Bishop Sycamore makes a fool of ESPN, claimed it was loaded with D1 talent and loses 58-0

On one sideline was Florida’s IMG Academy, which you may know as the biggest athlete factory in the country. The entity is less a high school and more a finishing school for select athletes from across the country to prepare for the collegiate or professional ranks. Its list of athletic alumni has its own Wikipedia page, featuring nearly two dozen NFL players.

On the other sideline was Bishop Sycamore out of Ohio, a well-regarded program with a number of Division I prospects. Or so ESPN apparently thought.

The end result on the field was a nationally televised 58-0 shellacking of Bishop Sycamore. One side looked like an All-Star team of future college football players — IMG has literally a quarter of Rivals’ top 40 Class of 2022 players in the state of Florida — and the other looked like, well, an average high school team that had bitten off more than it could chew.

Comically one-sided blowouts are a typical byproduct of a high school football environment that includes superteams like IMG Academy. What is not typical is ESPN’s announcers bluntly telling the audience that the blowout victim basically lied on its résumé to get on national TV.

ESPN announcers say Bishop Sycamore lied about its football team

Midway through the second quarter of Sunday’s game, with IMG Academy already up 30-0, ESPN’s announcers had this to say, according to Awful Announcing:

“You look at IMG and this is the most talented prep team in the country. Bishop Sycamore told us they had a number of Division I prospects on their roster, and to be frank, a lot of that, we could not verify. They did not show up in our database, they did not show up in the databases of other recruiting services. So, OK, that’s what you’re telling us, fine, that’s how we take it in. From what we’ve seen so far, this is not a fair fight, and there’s got to be a point where you’re worried about health and safety.

“I already am worried about it. I think this could potentially be dangerous given the circumstances and the mismatch that we have here. And quite honestly, Bishop Sycamore doesn’t have not only the front-line players, but they don’t have the depth in case something were to happen to their roster with a kid or two here throughout the remaining two quarters of this football game.”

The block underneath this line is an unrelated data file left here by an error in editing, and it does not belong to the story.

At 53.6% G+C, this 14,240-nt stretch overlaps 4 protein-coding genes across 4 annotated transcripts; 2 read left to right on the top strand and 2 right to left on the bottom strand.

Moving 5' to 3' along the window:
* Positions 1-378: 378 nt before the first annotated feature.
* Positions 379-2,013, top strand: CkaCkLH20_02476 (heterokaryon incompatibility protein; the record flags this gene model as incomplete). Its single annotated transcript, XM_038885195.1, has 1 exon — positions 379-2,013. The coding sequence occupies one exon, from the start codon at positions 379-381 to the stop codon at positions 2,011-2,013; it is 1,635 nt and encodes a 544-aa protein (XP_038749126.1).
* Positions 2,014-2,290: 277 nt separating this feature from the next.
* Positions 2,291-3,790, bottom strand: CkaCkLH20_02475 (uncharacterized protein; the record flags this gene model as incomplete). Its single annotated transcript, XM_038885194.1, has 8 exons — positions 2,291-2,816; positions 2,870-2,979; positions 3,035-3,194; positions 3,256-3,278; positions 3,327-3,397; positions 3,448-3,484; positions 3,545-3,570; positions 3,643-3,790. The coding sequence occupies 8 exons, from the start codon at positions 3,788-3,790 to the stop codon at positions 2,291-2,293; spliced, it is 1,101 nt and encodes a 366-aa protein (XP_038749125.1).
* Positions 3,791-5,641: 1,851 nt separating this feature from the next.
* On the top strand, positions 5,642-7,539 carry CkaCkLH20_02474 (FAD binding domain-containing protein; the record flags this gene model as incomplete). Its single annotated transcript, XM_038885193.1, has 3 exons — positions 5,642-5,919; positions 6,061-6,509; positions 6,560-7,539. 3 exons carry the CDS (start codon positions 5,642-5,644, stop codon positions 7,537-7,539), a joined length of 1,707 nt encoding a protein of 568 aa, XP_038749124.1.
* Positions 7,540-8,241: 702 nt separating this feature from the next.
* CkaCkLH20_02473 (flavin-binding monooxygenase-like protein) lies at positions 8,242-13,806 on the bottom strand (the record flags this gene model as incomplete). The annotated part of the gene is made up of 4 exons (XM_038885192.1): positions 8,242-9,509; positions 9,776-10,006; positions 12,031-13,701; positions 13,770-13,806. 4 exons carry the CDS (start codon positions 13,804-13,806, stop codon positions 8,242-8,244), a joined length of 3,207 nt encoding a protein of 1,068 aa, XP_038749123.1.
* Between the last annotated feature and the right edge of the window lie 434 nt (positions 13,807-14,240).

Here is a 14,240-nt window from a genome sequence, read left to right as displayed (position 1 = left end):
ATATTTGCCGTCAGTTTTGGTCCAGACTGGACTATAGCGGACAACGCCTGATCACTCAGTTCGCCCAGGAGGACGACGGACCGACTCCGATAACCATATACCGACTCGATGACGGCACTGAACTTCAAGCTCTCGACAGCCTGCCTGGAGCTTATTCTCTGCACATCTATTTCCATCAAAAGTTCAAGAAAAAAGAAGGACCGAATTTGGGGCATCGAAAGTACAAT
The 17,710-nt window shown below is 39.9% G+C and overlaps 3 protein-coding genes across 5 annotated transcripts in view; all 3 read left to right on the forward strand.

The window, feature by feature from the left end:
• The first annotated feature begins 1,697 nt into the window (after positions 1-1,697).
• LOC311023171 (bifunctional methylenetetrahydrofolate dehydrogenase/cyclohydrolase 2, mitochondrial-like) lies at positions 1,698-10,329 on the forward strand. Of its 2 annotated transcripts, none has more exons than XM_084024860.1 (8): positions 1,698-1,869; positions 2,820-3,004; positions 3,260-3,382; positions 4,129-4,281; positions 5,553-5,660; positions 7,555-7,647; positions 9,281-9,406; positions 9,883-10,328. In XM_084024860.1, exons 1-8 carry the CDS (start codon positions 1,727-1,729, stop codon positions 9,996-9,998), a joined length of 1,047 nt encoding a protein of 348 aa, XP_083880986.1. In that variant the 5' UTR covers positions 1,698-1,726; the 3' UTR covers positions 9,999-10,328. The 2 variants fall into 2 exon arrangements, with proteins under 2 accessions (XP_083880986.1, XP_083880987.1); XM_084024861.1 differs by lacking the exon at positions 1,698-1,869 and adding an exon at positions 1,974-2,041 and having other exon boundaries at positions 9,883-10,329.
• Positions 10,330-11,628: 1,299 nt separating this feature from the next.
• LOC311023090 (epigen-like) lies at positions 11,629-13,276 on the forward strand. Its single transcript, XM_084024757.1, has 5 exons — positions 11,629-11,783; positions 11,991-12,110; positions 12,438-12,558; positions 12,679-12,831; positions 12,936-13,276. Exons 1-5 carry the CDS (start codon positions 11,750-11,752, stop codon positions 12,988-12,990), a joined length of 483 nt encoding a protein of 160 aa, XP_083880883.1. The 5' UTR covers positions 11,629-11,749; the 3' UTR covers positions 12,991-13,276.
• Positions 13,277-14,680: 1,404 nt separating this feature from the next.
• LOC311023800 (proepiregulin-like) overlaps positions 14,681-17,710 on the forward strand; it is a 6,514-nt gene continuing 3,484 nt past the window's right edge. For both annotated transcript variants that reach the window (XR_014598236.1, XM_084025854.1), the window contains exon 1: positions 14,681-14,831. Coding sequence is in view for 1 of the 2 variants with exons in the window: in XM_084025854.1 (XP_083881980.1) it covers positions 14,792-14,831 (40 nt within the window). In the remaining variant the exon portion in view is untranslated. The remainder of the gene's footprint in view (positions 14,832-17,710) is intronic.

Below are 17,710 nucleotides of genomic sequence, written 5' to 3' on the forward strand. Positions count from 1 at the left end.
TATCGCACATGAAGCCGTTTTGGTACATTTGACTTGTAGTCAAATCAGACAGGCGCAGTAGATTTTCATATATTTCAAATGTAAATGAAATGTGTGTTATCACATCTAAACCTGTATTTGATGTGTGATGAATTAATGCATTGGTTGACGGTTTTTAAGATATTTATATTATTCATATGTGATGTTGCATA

If ESPN really took a high school program at its word that it has a number of Division I prospects on its roster, that would be quite a failure of programming.

This is by far the funniest story I have ever read about HSFB, and a first in its own right. Those cats from Ohio didn’t win a game last year, somehow scored a date with IMG, tricked ESPN into thinking it was loaded with adequate talent, and turns out to be the biggest fraud in the history of high school athletics. THIS IS GOLD!

A quick check of Rivals’ top prospects of Ohio in 2022 and 2023 returns the name “Bishop Sycamore” zero times. According to MaxPreps, the team went 0-6 last season, getting outscored 227-42 with a 56-6 loss to IMG, and was already 0-1 this season.

That previous loss is where the situation gets even more bizarre, as the team’s record might have actually been 0-2 entering Sunday. The reason we say that is there is documentation of a Bishop Sycamore team playing in Ohio on Friday, two days before its showdown against IMG Academy.

The schedule-makers responsible for the game, Paragon Marketing Group, reportedly told Awful Announcing they were not aware Bishop Sycamore played Friday and would have canceled the game if they were aware, so ESPN might not have been the only entity duped here.

We’re also not talking about a normal high school team, as Bishop Sycamore is apparently an online-only charter school with a football program not affiliated with the Ohio High School Athletic Association that played its first season last year.

If all of this is true, if Bishop Sycamore really lied to ESPN about its roster so it could play its second game in three days against a school of athletic monsters for the sole purpose of getting on television, then there are plenty of ways to describe this situation. Incredible. Ridiculous. Bizarre. But most of all, outrageously dangerous.

Even at its best, football is a dangerous sport. At its worst — and we think this could qualify as its worst — a group of teenagers getting seriously injured by a different level of athlete all because the adults who are ostensibly in charge of their education and safety wanted them on television for some combination of money and exposure.

It all sounds like some dystopian version of football featuring superteams, paper schools and marketing groups, resulting in a football game so boring that ESPN’s announcers, in between their criticisms of Bishop Sycamore, started playing trivia games to pass the time as IMG Academy ran up the score.

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